As much as we like to talk about a future without oil, the fact of the matter is that one gallon of oil-derived gasoline holds a tremendous amount of energy. Just how much energy does a gallon of gas go? That’s what drivers of the annual One Gallon Challenge, a part of the Boston Greenfest, set off to find out yesterday as they attempted the 111 mile drive from Plymouth, MA to Boston on just a single gallon of gas.
The One Gallon Challenge was in full swing for its third year at Green Fest 2011 in the state of Massachusetts. What began as a showcase for high mileage cars has turned into a green event for drivers and creators of unique homemade alternative vehicles to show their stuff, and this year the race came down to the wire. At the time of this article all vehicles had made it to the finish line, with the top two vehicles logging in at 88 miles per gallon. See, this race isn’t so much about speed, as it is about gas mileage under real world circumstances.
Drivers reported few problems on the 111 mile trip from Plymouth Massachusetts to the city of Boston, even though much of the journey was stop and go, with all drivers hitting the same lights and traffic. The stop and go nature of the One Gallon Challenge is truly unique, offering a real world road scenario that provides real world and accurate mile per gallon results. There are no lab produced numbers in this challenge or hypermiling style driving; this is actual driving under unpredictable traffic conditions and vehicles that cannot cut the traffic conditions need not apply.
The One Gallon Challenge is a way for backyard mechanics to show what they can truly accomplish with many of the drivers operating with zero sponsorship. The drivers and creators of these amazing vehicles are from across the nation and their backgrounds very as much as the design of their vehicle.
At the heart of the One Gallon Challenge there is a message; the technology is out there to make vehicles that can get upwards of 88 miles per gallon. There is no need for a two ton gas guzzler to drive to the mall or to pick the kids from school. Smaller, lighter, and more fuel efficient vehicle can do just as good a job at those tasks and the One Gallon Challenge shows off these vehicles of the future and the innovative people and teams behind them.
The two vehicles that that were essentially tied at 88 miles per gallon at the finish were George Voll and the VK from BITW Technologies coming from Indiana and Bill Buchholz and the Dirigo hailing from Maine.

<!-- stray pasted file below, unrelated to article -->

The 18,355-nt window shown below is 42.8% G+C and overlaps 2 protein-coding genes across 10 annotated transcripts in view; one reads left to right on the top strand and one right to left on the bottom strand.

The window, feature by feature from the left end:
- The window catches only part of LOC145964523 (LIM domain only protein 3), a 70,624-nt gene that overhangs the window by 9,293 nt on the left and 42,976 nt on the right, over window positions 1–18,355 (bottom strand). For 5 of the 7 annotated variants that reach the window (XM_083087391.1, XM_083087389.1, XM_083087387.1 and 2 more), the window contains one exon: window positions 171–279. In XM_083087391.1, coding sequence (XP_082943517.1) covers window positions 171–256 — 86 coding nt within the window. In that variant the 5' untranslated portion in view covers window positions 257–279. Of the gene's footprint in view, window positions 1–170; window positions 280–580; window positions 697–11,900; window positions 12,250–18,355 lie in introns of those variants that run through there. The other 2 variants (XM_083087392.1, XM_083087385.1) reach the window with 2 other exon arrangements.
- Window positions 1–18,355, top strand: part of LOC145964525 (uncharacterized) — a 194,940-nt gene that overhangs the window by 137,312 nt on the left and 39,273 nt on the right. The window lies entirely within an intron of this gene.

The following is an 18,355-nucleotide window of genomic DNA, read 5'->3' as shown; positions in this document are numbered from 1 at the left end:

The VK (pictured above), sponsored by Ren Diesel, is a Chevy Metro Sedan powered by a small turbo diesel engine and uses Ren Diesel fuel that is derived from plant matter such as grass clippings.
The Dirigo is a truly one of a kind three wheeled bio diesel two passenger vehicle, powered by a 28 hp, 3-cylinder diesel engine, capable of achieving 75 mpg at 75 mph, a true highway vehicle (though it takes 20 seconds to reach just 50 mph.)
Both the VK and the Dirigo previously competed in the Automotive X Prize, a $10 million dollar prize supported by X Prize Foundation with the goal to inspire a 100 mile per gallon, practical, and mass producible car. Neither vehicle won the X Prize, however, both vehicles are now well tested ambassadors to the alternative fuel movement.
The RooPod, a mainly aluminum 2 cylinder diesel engine powered vehicle, was also present at the One Gallon Challenge, a local favorite hailing from Shrewsbury, MA. The RooPod got an impressive 79 miles per gallon this year at the One Gallon Challenge. MIT and their electric Porsche that had participated in the One Gallon Challenge before was absent from this years competition.
On hand to film the One Gallon Challenge was Adam Nathaniel Greene of Green Lens Media. Green Lens Media’s goal is to make video content for environmental conscious companies as well as to educate and expose people on the web to events such as the One Mile Challenge.
Sergio Quadros, one of the main organizers of the One Gallon Challenge and principal of Cleanergie, was also present at the event and riding in the pace car during the 111 mile journey. When Mr. Quadros is not organizing the One Gallon Challenge his efforts are put to work at Cleanergie, an organization that focuses on clean energy architecture. To Mr. Quadros, cars are an extension of our dwellings; Americans spend so much time in their cars and on the road that Americans do in part live in their cars. Highly efficient vehicles, be they electric, bio diesel, or a hybrids, are the front line of this paradigm change.
Mr. Quadros is hoping to put together the tinkers from the One Gallon Challenge with scientists and other inventors to make something similar to the Experimental Aircraft Association. The goal would be to make The Experimental Landcraft Association—if a nation can fly experimental planes, than that same nation can drive experimental vehicles.
The One Gallon Challenge is a truly unique road event that brings together people and business that are dedicated to furthering the movement of alternative fuel and experimental vehicles. With new contenders welcomed each year, the line up of vehicles is always changing and the competition consistently increases.
As alternative fuel vehicles slowly move into the mainstream and are adopted by large car manufactures local events such as the One Gallon Challenge are moved into the limelight. With the collective pool of talent seen each year it is safe to say that the future of the One Gallon Challenge is bright.
Andrew Meggison was born in the state of Maine and educated in Massachusetts. Andrew earned a Bachelor’s Degree in Government and International Relations from Clark University and a Master’s Degree in Political Science from Northeastern University. Being an Eagle Scout, Andrew has a passion for all things environmental. In his free time Andrew enjoys writing, exploring the great outdoors, a good film, and a creative cocktail.